As the trans-Tasman market became more competitive Melbourne, which was under-performing, was dropped from the Freedom Air network in March 2006 meaning the loss of connections with Hamilton, Palmerston North and Dunedin. This caused some angst from the provincial centres and just weeks after dropping the services Freedom Air announced it would resume services to Melbourne from Hamilton, Palmerston North and Dunedin seasonally during the summer season (late October - late March) "when New Zealanders traditionally head across the ditch to visit friends and relatives or seek guaranteed warmer weather. This is also the peak time for Kiwis living in Australia to travel home to be with friends and family." Freedom Air General Manager, Stephen Jones, said, "People were very disappointed when we came off Melbourne but for Freedom it was a sensible business decision as the route was losing money. It's quite simple - people need to use the services if they want to maintain them." To facilitate the re-introduction of Melbourne services, the airline reviewed its existing route structure. Fiji services from Hamilton and Palmerston North were not performing well over the summer months as more people travelled to the Pacific during winter. So for Palmerston North and Hamilton, Freedom Air moved to seasonal schedules that interchanged between Melbourne in the summer and Fiji in the winter seasons. The Wellington to Fiji route was also withdrawn over the New Zealand summer months.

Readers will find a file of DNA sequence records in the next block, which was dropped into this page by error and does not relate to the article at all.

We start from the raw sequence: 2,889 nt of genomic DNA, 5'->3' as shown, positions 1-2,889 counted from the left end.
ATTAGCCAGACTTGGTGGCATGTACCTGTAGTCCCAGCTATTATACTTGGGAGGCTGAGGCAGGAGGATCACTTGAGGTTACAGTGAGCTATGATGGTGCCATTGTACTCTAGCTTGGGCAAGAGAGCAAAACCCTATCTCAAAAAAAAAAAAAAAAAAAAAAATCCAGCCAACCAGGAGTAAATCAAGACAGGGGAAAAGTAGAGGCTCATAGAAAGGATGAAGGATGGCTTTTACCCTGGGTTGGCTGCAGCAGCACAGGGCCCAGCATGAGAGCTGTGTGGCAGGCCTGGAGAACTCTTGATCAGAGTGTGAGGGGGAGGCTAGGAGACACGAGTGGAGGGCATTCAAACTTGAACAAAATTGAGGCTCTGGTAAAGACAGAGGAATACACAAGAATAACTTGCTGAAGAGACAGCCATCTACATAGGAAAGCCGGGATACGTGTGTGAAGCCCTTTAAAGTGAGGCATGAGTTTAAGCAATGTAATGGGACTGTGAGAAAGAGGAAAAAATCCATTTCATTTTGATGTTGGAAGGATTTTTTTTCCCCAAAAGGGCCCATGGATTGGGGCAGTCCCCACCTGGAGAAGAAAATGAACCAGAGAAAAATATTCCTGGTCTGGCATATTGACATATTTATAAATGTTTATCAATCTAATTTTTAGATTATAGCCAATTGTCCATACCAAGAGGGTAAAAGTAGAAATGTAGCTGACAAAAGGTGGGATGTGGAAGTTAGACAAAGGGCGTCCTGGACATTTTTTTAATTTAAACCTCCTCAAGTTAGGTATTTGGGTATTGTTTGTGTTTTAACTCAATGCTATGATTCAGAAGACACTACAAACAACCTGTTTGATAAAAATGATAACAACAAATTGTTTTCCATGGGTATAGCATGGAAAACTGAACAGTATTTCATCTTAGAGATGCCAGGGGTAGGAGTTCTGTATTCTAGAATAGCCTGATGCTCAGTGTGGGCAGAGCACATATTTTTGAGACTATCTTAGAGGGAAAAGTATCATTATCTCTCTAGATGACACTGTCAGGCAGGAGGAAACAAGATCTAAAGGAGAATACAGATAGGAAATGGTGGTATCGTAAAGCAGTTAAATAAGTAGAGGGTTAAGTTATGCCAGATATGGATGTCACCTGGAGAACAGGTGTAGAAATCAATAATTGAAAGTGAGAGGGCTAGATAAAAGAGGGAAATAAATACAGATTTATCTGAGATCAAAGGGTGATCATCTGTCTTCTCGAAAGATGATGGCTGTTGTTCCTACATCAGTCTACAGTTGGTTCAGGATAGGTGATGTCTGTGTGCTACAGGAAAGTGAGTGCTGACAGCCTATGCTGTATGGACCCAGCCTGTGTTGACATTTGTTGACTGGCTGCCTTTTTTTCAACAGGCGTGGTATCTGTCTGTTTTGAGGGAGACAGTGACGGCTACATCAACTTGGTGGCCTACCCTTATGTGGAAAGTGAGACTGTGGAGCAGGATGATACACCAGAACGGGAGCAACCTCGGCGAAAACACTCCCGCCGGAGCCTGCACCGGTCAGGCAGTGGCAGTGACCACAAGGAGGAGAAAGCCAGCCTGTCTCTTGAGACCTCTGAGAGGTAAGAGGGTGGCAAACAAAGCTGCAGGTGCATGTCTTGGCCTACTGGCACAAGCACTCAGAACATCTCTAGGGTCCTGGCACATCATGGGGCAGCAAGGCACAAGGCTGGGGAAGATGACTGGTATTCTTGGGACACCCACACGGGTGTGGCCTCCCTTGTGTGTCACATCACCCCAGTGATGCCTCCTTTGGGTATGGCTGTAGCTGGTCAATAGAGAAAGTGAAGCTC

The airline later announced that it would discontinue its services to Nadi from Hamilton, Palmerston North and Christchurch from March 2007. Freedom Air said these routes had been under-utilised, and the decision was made to restructure the business towards a focus on its popular Australian routes. The seasonal Wellington-Nadi service remained. 

However, the biggest cut of all was coming. On the 6th of September 2007 Air New Zealand announced an overhaul to its trans-Tasman and Pacific services. Air New Zealand's Group General Manager - Short Haul Airlines, Norm Thompson, said, Over the next 18 months, Air New Zealand will progressively introduce changes including a more spacious section of economy seating, new state-of-the art in-flight entertainment services and new food and beverage menus. Mr Thompson also said that from 30 March 2008 Air New Zealand services would replace Freedom Air services on the Tasman, to provide customers with a more consistent and higher quality travel service. “Customers flying the Tasman today have a range of experiences depending on which of our airlines they are flying, and which aircraft they’re travelling on. We are realigning our services so that customers know what to expect - and have that expectation met - at every step of their journey.” Freedom Air has been operating for more than 10 years and Mr Thompson said it had provided more than four million Kiwis and Australians with a great low-cost travel option during that time. “The reality is that the price of airfares has fallen dramatically over the past ten years, and today there is little difference between Freedom and Air New Zealand fares.” Mr Thompson said customers surveyed had emphasised the need for an improved food offering, more leg-room and in-flight entertainment choices while maintaining Air New Zealand’s competitive pricing. Mr Thompson said as part of the Tasman review Freedom Air’s direct services to and from Palmerston North to Sydney and Brisbane would be suspended from 30 March 2008.